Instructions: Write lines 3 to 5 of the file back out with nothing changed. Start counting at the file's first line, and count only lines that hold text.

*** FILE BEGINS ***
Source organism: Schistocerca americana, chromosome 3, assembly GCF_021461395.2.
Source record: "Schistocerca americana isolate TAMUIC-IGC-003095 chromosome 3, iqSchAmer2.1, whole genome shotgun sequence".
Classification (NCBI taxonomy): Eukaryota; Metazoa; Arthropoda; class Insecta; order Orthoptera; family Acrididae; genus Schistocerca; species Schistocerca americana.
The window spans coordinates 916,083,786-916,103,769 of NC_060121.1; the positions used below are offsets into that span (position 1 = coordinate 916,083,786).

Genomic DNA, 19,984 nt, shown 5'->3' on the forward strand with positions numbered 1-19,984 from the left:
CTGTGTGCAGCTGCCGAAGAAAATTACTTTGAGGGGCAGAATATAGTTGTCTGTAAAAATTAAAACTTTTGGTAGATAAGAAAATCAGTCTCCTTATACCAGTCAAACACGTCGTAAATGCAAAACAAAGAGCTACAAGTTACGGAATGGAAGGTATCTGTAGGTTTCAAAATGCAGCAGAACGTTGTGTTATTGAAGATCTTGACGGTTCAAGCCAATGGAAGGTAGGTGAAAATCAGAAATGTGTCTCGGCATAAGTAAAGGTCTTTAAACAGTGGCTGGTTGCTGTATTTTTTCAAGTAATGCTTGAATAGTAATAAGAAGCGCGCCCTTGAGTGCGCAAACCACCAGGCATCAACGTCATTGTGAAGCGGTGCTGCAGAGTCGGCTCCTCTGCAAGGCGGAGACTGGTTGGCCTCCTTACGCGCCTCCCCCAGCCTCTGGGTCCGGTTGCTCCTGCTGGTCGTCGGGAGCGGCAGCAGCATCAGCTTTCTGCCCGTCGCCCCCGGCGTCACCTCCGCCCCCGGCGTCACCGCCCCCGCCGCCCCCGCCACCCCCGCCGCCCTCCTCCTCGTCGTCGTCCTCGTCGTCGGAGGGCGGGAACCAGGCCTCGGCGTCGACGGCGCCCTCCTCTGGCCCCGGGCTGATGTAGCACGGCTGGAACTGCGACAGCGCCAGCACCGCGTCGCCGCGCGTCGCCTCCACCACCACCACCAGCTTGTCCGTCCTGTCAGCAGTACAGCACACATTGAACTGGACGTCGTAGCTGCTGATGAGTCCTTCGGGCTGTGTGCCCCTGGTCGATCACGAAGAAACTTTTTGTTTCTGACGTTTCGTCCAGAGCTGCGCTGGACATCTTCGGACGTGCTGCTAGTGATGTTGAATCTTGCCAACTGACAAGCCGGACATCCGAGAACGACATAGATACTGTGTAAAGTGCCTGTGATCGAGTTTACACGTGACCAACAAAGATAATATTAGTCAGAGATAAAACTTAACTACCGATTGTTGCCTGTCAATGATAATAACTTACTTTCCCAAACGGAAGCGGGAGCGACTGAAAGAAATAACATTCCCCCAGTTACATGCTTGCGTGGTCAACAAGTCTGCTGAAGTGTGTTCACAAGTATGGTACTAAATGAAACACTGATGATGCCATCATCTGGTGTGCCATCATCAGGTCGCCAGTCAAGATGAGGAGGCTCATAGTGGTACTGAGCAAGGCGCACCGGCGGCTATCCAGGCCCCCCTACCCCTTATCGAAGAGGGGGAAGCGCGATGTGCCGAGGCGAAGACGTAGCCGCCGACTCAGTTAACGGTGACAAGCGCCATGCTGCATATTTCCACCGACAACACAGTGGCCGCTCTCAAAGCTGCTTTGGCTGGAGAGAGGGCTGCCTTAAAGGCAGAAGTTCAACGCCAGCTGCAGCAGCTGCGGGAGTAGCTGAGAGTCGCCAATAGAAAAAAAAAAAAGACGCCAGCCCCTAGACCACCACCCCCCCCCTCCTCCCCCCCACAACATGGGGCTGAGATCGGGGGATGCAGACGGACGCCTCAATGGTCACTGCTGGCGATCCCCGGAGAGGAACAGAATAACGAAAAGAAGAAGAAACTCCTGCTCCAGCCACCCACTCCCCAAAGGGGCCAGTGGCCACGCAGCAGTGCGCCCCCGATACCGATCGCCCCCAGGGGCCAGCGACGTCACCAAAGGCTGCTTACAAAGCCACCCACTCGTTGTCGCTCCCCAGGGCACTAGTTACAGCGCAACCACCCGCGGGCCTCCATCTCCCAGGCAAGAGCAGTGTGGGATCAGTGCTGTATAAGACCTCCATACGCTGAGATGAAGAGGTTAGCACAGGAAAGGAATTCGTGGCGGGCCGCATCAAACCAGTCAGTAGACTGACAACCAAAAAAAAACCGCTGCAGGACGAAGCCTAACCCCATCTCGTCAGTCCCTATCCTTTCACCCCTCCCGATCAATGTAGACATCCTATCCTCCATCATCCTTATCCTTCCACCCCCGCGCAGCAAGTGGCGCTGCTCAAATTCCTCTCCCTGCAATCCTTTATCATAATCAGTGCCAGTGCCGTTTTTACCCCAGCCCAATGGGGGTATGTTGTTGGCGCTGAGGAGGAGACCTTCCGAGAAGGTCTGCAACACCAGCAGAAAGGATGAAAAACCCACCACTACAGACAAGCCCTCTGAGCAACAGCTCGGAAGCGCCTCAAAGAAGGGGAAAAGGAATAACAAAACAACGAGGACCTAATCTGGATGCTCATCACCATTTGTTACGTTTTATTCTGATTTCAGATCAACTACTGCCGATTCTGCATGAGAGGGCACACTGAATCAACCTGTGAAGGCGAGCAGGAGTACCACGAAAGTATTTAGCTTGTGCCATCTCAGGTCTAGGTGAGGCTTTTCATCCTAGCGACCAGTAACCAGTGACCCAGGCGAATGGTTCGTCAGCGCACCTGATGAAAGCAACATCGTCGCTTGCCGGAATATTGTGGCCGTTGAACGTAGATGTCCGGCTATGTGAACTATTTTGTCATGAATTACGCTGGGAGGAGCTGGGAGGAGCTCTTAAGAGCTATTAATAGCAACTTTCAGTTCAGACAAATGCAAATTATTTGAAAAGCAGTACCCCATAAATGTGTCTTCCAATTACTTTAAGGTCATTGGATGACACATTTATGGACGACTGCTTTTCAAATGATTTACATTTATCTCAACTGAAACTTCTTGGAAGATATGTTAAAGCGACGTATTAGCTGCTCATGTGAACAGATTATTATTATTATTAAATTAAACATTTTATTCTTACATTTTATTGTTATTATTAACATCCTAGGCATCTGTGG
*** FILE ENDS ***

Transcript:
Classification (NCBI taxonomy): Eukaryota; Metazoa; Arthropoda; class Insecta; order Orthoptera; family Acrididae; genus Schistocerca; species Schistocerca americana.
The window spans coordinates 916,083,786-916,103,769 of NC_060121.1; the positions used below are offsets into that span (position 1 = coordinate 916,083,786).

Genomic DNA, 19,984 nt, shown 5'->3' on the forward strand with positions numbered 1-19,984 from the left: